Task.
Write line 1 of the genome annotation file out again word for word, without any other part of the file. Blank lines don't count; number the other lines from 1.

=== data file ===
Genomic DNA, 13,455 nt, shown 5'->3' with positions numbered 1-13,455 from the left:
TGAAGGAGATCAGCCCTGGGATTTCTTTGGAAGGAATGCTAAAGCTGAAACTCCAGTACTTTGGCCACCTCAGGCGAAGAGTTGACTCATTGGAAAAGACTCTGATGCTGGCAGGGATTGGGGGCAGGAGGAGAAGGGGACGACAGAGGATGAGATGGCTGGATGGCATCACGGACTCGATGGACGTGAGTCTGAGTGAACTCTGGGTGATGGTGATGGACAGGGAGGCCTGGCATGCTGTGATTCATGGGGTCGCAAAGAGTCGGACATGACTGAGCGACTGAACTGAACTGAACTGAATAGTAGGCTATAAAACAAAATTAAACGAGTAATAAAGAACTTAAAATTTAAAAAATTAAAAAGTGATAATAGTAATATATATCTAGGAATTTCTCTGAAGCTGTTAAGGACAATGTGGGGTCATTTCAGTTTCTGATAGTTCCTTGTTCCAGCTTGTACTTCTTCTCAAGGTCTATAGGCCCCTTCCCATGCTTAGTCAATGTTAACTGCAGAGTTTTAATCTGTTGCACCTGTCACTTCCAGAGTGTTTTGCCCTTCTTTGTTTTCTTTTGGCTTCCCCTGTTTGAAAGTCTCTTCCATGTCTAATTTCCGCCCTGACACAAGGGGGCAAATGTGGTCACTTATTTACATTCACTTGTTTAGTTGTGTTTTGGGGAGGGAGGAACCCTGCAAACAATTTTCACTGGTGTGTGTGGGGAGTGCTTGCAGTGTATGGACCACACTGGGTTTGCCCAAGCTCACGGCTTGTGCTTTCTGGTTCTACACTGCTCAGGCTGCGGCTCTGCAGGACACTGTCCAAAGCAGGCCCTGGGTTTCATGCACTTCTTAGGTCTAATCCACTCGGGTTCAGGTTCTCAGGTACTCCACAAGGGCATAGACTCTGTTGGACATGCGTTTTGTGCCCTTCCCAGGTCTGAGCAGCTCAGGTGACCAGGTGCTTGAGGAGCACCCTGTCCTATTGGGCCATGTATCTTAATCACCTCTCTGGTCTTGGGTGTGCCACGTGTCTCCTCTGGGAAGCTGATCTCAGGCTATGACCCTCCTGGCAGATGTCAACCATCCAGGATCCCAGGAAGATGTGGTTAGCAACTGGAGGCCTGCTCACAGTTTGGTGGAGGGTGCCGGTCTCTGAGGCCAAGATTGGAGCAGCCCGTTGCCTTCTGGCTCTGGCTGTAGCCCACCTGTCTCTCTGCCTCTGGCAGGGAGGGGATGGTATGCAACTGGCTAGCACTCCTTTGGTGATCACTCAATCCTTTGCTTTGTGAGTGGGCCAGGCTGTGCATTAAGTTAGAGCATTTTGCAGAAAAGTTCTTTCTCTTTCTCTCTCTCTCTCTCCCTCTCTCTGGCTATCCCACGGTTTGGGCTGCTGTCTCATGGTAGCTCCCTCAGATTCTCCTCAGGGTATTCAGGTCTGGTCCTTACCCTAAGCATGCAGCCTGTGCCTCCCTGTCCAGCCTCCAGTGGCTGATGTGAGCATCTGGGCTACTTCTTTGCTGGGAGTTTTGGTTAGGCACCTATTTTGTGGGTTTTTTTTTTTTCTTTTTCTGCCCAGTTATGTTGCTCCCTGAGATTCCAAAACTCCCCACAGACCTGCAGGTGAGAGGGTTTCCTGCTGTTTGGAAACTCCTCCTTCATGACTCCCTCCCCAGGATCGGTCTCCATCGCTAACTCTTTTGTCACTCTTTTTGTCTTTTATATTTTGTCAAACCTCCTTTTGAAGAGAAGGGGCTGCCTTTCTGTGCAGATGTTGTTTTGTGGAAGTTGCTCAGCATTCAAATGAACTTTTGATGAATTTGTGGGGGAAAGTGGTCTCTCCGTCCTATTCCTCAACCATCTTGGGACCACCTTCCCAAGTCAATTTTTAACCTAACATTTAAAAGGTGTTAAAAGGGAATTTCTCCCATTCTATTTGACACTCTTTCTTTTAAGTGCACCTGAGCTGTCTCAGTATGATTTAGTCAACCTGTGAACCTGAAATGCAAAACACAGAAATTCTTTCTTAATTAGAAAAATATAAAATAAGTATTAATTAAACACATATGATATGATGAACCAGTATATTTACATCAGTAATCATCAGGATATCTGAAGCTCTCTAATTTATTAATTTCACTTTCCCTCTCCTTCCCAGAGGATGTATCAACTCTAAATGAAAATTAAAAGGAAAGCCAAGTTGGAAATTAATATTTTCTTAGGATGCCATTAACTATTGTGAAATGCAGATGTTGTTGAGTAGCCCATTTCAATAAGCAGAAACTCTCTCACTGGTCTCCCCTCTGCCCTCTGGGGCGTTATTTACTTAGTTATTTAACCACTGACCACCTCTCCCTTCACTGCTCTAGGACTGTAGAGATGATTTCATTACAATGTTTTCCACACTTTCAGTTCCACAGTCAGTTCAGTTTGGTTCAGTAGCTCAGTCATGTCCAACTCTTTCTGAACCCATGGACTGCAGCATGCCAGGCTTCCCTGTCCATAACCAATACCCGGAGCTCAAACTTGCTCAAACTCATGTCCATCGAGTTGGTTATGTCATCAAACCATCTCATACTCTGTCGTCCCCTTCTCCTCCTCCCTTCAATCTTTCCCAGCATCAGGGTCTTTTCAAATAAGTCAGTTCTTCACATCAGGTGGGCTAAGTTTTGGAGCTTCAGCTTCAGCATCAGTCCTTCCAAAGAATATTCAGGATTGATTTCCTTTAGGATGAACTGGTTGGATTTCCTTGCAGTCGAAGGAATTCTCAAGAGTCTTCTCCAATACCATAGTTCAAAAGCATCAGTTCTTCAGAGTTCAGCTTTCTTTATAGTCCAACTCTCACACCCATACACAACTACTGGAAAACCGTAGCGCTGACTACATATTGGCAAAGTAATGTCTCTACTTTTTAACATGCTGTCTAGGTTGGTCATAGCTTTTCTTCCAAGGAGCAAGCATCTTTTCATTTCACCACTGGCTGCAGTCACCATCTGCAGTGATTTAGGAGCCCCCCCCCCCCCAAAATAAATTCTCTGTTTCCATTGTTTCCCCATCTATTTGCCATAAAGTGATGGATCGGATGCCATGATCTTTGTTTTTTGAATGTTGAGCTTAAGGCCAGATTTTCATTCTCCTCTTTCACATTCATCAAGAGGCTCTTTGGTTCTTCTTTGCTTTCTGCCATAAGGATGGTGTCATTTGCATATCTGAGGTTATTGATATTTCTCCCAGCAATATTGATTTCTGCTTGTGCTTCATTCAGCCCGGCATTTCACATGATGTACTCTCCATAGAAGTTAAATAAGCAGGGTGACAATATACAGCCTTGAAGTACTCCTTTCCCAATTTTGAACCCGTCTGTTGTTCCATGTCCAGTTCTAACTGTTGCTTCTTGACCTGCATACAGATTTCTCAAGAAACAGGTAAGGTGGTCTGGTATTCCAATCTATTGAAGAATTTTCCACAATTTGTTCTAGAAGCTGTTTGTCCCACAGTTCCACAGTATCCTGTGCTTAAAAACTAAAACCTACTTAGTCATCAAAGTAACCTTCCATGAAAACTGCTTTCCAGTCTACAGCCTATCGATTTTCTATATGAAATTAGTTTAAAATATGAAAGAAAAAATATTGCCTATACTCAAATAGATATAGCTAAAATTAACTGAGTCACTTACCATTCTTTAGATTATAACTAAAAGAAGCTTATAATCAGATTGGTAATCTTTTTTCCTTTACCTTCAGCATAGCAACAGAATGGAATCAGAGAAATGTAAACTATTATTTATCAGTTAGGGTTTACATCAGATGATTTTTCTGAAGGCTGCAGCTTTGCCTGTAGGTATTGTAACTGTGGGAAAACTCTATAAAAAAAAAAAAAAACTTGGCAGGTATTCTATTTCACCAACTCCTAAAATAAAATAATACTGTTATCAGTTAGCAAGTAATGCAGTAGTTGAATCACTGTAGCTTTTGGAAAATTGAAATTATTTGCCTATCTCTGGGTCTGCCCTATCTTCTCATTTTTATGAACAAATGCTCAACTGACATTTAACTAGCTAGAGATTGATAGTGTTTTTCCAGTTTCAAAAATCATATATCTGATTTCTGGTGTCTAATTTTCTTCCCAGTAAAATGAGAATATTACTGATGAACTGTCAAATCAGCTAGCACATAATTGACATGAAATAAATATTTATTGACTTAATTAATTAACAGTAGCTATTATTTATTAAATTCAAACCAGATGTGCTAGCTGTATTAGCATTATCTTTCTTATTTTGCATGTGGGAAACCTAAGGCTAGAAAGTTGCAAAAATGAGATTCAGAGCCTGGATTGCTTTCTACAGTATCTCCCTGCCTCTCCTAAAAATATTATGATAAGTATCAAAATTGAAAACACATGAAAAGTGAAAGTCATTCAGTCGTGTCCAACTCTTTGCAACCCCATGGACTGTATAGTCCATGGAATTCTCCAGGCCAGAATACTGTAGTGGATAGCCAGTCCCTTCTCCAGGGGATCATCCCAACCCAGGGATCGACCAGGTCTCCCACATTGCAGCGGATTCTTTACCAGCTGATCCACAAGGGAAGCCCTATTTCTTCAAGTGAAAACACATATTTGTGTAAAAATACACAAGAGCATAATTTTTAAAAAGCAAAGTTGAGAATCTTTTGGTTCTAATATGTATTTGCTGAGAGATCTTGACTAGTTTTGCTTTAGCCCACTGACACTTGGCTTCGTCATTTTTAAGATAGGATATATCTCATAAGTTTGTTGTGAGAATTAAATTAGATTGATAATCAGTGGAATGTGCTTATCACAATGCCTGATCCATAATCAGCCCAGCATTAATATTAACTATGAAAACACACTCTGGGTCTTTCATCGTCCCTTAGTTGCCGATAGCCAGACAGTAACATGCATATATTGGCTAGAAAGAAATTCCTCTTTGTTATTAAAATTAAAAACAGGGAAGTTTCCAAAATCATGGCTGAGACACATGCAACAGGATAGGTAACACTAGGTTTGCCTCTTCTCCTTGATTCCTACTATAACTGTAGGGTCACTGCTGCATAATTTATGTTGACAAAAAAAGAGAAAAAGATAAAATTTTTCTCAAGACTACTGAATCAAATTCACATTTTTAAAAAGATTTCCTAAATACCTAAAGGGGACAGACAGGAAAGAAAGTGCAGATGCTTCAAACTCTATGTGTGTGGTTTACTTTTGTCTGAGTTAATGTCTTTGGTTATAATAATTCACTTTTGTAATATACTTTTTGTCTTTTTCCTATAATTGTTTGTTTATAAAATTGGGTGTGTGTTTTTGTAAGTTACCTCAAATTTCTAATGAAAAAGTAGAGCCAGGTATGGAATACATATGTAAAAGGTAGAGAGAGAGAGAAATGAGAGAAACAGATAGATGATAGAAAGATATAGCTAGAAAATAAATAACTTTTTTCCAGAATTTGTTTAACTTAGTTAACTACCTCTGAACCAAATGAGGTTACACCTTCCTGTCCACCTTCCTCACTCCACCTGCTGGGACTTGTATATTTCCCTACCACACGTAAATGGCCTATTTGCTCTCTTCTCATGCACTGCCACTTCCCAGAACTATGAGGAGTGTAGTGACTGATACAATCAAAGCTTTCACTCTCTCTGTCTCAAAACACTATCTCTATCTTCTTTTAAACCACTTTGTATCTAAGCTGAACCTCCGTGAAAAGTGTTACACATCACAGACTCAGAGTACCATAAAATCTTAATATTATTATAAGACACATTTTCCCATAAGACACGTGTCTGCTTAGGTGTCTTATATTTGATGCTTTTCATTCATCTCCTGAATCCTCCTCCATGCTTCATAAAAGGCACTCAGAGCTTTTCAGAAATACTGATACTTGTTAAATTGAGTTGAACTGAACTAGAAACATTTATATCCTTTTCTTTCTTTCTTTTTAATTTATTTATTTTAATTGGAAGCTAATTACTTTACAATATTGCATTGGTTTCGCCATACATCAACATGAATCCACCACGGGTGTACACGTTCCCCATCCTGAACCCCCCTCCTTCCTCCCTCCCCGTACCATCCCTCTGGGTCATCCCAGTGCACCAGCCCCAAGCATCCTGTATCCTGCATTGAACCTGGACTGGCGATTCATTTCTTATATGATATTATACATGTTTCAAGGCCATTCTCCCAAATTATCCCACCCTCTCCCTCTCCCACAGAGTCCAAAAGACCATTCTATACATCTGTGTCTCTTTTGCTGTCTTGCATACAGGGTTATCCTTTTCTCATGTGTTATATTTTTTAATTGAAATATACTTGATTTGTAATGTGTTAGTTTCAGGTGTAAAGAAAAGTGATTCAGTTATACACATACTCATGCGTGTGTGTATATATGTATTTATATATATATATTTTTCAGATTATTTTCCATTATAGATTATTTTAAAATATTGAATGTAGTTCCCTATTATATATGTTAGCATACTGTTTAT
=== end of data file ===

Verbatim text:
Genomic DNA, 13,455 nt, shown 5'->3' with positions numbered 1-13,455 from the left: